... Prison staff are more familiar with IPs than employers are with job applicants in the free labor market (Liebling et al., 2010). This may limit the role of stereotypes (Aigner & Cain, 1977;Altonji & Blank, 1999;Altonji & Pierret, 2001). Another factor unique to the prison context is the certainty that all potential workers were once criminally involved. ...
Article
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This study assesses whether racial and ethnic disparities exist in prison industry employment and whether seemingly race‐ and ethnicity‐neutral eligibility requirements contribute to any such disparities. We examine whether there are racial/ethnic disparities in industrial prison work, the extent to which disparities are explained by administrative policies, and the conditions under which disparities are most pronounced. Using 10 years of prison administrative data from Ohio, this study employs multilevel and mediation analyses to examine the effects of race and ethnicity on the odds of working an industrial prison job. Results suggest that Black and Hispanic incarcerated persons (IPs) are less likely to work industry jobs than White IPs. The majority of this disparity stems from program requirements; however, some disparities maintain even when accounting for requirements. Black IPs who do not meet program requirements are less likely to work than White IPs who do not meet program requirements. Racial disparities are smaller in facilities with greater racial heterogeneity among correctional staff. In our discussion, we underscore how prison policies can contribute to racially and ethnically disparate incarceration experiences. The results suggest the importance of evaluating prison and other correctional policies that utilize selection criteria that appear race neutral but are likely to be disparate in their consequences. Moreover, policies aimed at diversifying staff may contribute to more equitable prison experiences for non‐White incarcerated people, although doing so does not directly address underlying policy problems that lead to inequalities.
... Drawing on Philippon's theoretical model research [31], we consider that the ability to capture personal credit quality is also a manifestation of risk management capabilities. Following the classic paper of Aigner and Cain [2], we construct a basic model to discuss how Fintech might affect risk-taking and what impacts the synergy between Fintech and traditional finance will bring about. ...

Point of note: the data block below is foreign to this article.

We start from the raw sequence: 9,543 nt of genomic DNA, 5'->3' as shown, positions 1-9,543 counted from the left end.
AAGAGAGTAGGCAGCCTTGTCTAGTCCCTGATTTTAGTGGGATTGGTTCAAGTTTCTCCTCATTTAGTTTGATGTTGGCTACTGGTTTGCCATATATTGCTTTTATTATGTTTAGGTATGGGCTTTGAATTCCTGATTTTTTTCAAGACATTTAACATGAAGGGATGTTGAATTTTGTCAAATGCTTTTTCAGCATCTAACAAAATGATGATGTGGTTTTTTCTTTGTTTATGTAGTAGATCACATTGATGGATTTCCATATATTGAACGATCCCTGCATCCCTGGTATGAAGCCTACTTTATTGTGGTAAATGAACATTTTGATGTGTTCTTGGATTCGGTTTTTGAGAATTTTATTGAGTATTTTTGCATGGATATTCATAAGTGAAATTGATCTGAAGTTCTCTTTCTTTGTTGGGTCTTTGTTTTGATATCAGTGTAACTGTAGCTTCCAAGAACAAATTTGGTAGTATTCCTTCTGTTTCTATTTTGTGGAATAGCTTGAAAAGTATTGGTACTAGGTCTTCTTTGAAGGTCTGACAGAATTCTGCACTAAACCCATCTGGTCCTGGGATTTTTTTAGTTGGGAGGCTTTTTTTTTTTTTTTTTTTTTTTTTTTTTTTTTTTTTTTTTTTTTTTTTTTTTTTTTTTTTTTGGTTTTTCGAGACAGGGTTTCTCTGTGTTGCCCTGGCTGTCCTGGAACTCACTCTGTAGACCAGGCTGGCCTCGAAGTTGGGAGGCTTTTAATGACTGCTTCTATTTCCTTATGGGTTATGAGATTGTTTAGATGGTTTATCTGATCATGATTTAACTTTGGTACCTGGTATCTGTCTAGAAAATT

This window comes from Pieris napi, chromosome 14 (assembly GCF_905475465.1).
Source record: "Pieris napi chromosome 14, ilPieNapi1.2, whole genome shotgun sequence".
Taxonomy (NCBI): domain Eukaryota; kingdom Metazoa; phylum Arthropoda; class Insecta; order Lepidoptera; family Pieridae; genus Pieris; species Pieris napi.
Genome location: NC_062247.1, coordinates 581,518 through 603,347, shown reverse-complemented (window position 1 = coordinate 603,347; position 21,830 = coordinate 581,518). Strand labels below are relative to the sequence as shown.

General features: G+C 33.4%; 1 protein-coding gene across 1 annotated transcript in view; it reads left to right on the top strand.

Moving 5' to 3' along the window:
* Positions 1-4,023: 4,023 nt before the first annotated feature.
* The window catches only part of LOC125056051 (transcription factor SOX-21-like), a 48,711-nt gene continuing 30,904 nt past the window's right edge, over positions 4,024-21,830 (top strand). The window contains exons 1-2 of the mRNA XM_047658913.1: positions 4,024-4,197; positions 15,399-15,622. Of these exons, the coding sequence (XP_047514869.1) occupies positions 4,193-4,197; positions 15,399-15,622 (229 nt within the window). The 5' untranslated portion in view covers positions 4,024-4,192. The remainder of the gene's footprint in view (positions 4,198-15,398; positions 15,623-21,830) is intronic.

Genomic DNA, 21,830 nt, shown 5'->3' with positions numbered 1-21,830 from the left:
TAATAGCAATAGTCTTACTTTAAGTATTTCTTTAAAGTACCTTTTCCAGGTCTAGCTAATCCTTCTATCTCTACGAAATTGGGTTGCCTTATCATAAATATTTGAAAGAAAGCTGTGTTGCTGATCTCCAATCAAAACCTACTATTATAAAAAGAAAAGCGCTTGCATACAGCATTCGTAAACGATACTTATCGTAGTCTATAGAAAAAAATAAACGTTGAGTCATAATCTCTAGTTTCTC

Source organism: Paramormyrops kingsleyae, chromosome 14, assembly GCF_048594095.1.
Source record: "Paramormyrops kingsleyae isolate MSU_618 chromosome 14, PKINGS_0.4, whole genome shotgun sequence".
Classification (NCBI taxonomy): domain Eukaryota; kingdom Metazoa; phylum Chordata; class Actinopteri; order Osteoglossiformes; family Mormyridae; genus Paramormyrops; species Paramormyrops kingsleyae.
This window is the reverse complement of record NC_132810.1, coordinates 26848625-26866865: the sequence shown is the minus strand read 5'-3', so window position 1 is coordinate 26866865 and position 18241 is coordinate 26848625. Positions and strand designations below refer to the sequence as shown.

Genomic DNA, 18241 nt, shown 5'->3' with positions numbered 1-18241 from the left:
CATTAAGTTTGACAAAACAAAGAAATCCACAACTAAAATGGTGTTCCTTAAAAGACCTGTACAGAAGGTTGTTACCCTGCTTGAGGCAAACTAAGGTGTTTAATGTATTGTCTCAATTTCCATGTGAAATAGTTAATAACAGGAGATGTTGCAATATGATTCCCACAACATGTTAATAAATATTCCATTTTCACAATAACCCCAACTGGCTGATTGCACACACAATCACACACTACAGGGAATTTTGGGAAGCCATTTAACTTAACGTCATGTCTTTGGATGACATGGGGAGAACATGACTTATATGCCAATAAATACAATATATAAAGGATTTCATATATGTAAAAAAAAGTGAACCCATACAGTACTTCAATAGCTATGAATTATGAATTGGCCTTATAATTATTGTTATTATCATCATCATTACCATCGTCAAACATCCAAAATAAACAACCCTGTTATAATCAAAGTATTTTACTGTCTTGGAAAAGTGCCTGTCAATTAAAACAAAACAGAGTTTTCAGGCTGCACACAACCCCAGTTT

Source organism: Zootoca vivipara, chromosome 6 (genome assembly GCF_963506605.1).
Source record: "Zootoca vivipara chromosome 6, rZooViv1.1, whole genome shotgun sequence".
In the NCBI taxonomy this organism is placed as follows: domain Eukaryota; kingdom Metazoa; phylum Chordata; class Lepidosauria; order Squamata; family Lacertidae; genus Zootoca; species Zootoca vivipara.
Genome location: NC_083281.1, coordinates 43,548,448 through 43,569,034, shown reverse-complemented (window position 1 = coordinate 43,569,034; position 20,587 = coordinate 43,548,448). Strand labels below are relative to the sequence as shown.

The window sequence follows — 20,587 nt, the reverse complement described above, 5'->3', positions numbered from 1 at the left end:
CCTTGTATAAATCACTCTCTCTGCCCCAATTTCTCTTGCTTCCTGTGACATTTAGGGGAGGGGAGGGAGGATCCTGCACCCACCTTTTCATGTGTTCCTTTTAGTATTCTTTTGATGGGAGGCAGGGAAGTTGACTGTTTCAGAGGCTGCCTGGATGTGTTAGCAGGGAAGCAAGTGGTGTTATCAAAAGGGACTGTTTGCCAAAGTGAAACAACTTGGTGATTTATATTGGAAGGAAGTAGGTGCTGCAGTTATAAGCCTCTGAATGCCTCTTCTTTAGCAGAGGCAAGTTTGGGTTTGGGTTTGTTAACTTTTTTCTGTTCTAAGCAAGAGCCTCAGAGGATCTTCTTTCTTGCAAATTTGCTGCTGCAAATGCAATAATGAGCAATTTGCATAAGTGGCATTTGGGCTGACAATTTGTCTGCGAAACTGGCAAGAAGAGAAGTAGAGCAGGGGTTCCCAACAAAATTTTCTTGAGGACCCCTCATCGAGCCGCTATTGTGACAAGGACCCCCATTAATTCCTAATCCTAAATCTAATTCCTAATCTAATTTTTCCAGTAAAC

... Column (1) shows that the Fintech index and Z-Score are significantly negative at the 5% level during 2013-2016, while Column (2) shows that there is no significant correlation between the two in 2016-2020. The results of the Chow test in Column (3) show that, compared with 2013-2016, the synergy between Fintech and traditional finance in 2016-2020 can help commercial banks reduce their risk-taking. ...
Article
Full-text available
The development of financial technology (Fintech henceforth) has brought both opportunities and challenges to commercial banks’ risk management. Here, we discuss the interactive relationship between Fintech and traditional finance. We first construct a mathematical model and deduce that the synergy between Fintech and traditional finance can more effectively help banks measure the creditworthiness of customers, thereby reducing risk-taking. In order to verify the deduced result, we then conduct an empirical analysis using panel data of Chinese commercial banks from 2011 to 2020. The empirical results support the theoretical outcome that the synergy between Fintech and traditional finance has indeed effectively reduced commercial banks’ risk-taking. Our research also shows that Fintech development significantly reduces the risk-taking of commercial banks, and this mitigation effect is more prominent for larger-scale banks and those with a higher-developed traditional finance basis. Moreover, this mitigation effect is more significant after 2016, a period marked by an increased level of Fintech development.
... Below I sketch a simple signaling model to theoretically motivate how homophilous pairings between the board and loan applicants influence lending decisions and identify factors that influence the context of this relation. 3 The model is an adaptation of a model used by Aigner and Cain (1977) to explain discrimination in employment decisions. The key feature of the model is lenders do not know an applicant's true level of risk (q) due to asymmetric information and instead observe only a noisy signal (y) of an applicant's risk based on the loan application data y = q + u. ...